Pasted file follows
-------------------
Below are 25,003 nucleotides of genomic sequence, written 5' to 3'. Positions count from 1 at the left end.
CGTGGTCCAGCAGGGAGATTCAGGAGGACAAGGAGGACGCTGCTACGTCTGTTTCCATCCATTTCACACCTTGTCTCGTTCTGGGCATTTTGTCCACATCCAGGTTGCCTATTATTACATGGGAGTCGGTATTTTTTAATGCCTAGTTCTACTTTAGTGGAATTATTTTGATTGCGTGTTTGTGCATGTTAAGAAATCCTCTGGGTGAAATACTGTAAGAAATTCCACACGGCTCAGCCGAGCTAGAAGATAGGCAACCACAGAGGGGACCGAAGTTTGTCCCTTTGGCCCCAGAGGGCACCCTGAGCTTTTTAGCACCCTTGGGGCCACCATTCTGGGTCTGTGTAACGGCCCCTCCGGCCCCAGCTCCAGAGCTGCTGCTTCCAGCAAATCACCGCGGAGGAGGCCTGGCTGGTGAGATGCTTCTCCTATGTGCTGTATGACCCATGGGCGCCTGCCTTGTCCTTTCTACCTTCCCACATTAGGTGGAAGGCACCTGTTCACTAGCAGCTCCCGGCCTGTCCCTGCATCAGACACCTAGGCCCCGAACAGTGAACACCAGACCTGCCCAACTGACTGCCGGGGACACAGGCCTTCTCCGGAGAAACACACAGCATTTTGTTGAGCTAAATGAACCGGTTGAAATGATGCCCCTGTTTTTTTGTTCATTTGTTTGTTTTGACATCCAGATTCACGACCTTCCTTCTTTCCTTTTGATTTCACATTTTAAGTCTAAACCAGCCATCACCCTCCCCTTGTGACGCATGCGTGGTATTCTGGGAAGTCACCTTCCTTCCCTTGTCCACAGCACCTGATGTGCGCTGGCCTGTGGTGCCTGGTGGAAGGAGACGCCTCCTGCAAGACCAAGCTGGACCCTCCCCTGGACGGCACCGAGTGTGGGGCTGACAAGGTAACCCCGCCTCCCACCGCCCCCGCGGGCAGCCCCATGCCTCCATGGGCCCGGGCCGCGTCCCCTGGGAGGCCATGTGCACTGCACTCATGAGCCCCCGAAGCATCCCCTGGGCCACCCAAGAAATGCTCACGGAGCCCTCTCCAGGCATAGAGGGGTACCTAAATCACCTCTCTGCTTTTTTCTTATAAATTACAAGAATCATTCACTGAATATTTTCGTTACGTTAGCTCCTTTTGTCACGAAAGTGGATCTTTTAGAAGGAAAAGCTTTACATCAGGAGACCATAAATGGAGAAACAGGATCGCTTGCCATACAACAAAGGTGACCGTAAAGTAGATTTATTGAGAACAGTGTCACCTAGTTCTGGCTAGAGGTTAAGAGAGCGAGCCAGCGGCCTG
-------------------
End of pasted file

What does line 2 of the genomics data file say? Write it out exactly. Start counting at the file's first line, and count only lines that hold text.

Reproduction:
CGTGGTCCAGCAGGGAGATTCAGGAGGACAAGGAGGACGCTGCTACGTCTGTTTCCATCCATTTCACACCTTGTCTCGTTCTGGGCATTTTGTCCACATCCAGGTTGCCTATTATTACATGGGAGTCGGTATTTTTTAATGCCTAGTTCTACTTTAGTGGAATTATTTTGATTGCGTGTTTGTGCATGTTAAGAAATCCTCTGGGTGAAATACTGTAAGAAATTCCACACGGCTCAGCCGAGCTAGAAGATAGGCAACCACAGAGGGGACCGAAGTTTGTCCCTTTGGCCCCAGAGGGCACCCTGAGCTTTTTAGCACCCTTGGGGCCACCATTCTGGGTCTGTGTAACGGCCCCTCCGGCCCCAGCTCCAGAGCTGCTGCTTCCAGCAAATCACCGCGGAGGAGGCCTGGCTGGTGAGATGCTTCTCCTATGTGCTGTATGACCCATGGGCGCCTGCCTTGTCCTTTCTACCTTCCCACATTAGGTGGAAGGCACCTGTTCACTAGCAGCTCCCGGCCTGTCCCTGCATCAGACACCTAGGCCCCGAACAGTGAACACCAGACCTGCCCAACTGACTGCCGGGGACACAGGCCTTCTCCGGAGAAACACACAGCATTTTGTTGAGCTAAATGAACCGGTTGAAATGATGCCCCTGTTTTTTTGTTCATTTGTTTGTTTTGACATCCAGATTCACGACCTTCCTTCTTTCCTTTTGATTTCACATTTTAAGTCTAAACCAGCCATCACCCTCCCCTTGTGACGCATGCGTGGTATTCTGGGAAGTCACCTTCCTTCCCTTGTCCACAGCACCTGATGTGCGCTGGCCTGTGGTGCCTGGTGGAAGGAGACGCCTCCTGCAAGACCAAGCTGGACCCTCCCCTGGACGGCACCGAGTGTGGGGCTGACAAGGTAACCCCGCCTCCCACCGCCCCCGCGGGCAGCCCCATGCCTCCATGGGCCCGGGCCGCGTCCCCTGGGAGGCCATGTGCACTGCACTCATGAGCCCCCGAAGCATCCCCTGGGCCACCCAAGAAATGCTCACGGAGCCCTCTCCAGGCATAGAGGGGTACCTAAATCACCTCTCTGCTTTTTTCTTATAAATTACAAGAATCATTCACTGAATATTTTCGTTACGTTAGCTCCTTTTGTCACGAAAGTGGATCTTTTAGAAGGAAAAGCTTTACATCAGGAGACCATAAATGGAGAAACAGGATCGCTTGCCATACAACAAAGGTGACCGTAAAGTAGATTTATTGAGAACAGTGTCACCTAGTTCTGGCTAGAGGTTAAGAGAGCGAGCCAGCGGCCTG